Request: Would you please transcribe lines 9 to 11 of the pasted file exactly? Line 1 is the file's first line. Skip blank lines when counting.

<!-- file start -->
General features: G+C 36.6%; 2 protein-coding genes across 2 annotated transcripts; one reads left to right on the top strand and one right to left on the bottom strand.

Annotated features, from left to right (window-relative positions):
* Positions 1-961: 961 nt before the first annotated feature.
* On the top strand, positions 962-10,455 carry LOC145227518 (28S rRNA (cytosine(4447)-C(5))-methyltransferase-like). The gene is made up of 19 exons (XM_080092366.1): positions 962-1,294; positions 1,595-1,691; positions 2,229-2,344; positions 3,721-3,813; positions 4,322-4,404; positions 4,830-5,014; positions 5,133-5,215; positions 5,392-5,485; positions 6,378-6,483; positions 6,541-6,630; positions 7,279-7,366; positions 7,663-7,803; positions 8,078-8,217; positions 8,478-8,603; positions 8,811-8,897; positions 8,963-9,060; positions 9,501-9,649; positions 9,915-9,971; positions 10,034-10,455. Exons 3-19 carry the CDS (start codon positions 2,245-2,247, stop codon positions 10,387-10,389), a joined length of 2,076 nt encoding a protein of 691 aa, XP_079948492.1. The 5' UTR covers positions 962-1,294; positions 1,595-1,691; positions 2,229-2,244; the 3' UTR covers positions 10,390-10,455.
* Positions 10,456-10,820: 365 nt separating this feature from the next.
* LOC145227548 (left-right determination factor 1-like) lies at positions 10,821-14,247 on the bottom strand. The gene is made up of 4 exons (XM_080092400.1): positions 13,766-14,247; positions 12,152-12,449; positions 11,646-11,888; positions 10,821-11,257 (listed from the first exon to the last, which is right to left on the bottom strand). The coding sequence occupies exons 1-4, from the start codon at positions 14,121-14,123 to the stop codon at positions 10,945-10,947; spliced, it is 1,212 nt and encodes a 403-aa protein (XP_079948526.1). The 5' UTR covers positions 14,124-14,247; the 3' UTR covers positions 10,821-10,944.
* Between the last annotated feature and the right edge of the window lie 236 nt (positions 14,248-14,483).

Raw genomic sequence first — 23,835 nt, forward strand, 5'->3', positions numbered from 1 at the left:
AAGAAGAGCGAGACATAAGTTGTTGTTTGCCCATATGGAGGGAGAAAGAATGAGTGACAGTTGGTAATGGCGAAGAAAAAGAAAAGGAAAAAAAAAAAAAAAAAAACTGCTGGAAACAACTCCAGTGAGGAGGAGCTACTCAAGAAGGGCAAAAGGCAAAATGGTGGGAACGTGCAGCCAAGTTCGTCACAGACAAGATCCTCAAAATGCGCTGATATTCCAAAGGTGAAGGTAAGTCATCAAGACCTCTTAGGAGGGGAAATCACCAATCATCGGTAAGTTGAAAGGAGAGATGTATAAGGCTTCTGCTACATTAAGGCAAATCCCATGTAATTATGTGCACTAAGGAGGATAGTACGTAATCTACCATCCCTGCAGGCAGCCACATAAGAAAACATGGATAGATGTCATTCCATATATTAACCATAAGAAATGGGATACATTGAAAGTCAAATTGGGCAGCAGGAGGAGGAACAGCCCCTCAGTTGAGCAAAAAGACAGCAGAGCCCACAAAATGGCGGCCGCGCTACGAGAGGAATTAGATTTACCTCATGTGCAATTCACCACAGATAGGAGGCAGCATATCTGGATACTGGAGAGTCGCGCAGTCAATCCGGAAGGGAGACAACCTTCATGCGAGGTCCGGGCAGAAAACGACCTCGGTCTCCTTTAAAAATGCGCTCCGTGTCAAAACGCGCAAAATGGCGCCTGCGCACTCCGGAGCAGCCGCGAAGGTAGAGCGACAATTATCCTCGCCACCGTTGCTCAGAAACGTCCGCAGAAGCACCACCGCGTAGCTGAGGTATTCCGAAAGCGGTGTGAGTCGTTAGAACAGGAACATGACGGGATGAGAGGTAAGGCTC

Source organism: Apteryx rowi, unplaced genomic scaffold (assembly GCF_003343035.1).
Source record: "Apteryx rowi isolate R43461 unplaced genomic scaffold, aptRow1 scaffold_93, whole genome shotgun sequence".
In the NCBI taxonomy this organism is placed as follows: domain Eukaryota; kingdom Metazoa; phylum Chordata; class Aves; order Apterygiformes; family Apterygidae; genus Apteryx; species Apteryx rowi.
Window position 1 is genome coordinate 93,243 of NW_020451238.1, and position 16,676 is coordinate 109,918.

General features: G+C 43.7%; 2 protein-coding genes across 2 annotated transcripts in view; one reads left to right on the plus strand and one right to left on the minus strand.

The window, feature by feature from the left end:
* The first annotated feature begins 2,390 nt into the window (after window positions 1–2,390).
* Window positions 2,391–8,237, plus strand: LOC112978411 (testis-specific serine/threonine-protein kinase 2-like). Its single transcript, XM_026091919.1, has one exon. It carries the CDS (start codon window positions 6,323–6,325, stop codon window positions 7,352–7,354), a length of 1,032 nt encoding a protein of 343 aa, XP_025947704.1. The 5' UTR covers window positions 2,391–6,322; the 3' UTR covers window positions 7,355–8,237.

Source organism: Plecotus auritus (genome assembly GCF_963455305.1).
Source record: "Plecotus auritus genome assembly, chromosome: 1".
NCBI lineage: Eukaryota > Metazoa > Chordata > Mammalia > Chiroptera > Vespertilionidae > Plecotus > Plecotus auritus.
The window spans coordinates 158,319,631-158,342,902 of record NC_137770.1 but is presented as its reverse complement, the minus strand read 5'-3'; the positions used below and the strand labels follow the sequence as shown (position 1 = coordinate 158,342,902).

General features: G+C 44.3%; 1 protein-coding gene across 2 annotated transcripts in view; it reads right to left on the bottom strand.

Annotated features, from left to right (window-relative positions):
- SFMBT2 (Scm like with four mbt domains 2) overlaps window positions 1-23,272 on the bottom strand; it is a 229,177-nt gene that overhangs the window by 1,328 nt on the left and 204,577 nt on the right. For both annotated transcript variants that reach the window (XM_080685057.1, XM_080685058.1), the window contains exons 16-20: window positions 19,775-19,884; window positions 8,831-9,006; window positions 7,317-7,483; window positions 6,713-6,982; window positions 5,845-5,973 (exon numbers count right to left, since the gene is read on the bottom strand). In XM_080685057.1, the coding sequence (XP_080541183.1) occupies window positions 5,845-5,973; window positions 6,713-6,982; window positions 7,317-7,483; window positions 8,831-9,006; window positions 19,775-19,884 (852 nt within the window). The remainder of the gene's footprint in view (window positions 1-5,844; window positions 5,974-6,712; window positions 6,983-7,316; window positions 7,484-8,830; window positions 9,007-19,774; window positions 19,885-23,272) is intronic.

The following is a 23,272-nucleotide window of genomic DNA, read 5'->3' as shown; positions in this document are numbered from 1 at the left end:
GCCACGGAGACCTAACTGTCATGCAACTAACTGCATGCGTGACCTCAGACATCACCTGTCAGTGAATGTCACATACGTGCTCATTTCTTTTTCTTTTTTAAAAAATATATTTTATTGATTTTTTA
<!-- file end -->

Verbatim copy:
AAGAAGAGCGAGACATAAGTTGTTGTTTGCCCATATGGAGGGAGAAAGAATGAGTGACAGTTGGTAATGGCGAAGAAAAAGAAAAGGAAAAAAAAAAAAAAAAAAACTGCTGGAAACAACTCCAGTGAGGAGGAGCTACTCAAGAAGGGCAAAAGGCAAAATGGTGGGAACGTGCAGCCAAGTTCGTCACAGACAAGATCCTCAAAATGCGCTGATATTCCAAAGGTGAAGGTAAGTCATCAAGACCTCTTAGGAGGGGAAATCACCAATCATCGGTAAGTTGAAAGGAGAGATGTATAAGGCTTCTGCTACATTAAGGCAAATCCCATGTAATTATGTGCACTAAGGAGGATAGTACGTAATCTACCATCCCTGCAGGCAGCCACATAAGAAAACATGGATAGATGTCATTCCATATATTAACCATAAGAAATGGGATACATTGAAAGTCAAATTGGGCAGCAGGAGGAGGAACAGCCCCTCAGTTGAGCAAAAAGACAGCAGAGCCCACAAAATGGCGGCCGCGCTACGAGAGGAATTAGATTTACCTCATGTGCAATTCACCACAGATAGGAGGCAGCATATCTGGATACTGGAGAGTCGCGCAGTCAATCCGGAAGGGAGACAACCTTCATGCGAGGTCCGGGCAGAAAACGACCTCGGTCTCCTTTAAAAATGCGCTCCGTGTCAAAACGCGCAAAATGGCGCCTGCGCACTCCGGAGCAGCCGCGAAGGTAGAGCGACAATTATCCTCGCCACCGTTGCTCAGAAACGTCCGCAGAAGCACCACCGCGTAGCTGAGGTATTCCGAAAGCGGTGTGAGTCGTTAGAACAGGAACATGACGGGATGAGAGGTAAGGCTC

Source organism: Apteryx rowi, unplaced genomic scaffold (assembly GCF_003343035.1).
Source record: "Apteryx rowi isolate R43461 unplaced genomic scaffold, aptRow1 scaffold_93, whole genome shotgun sequence".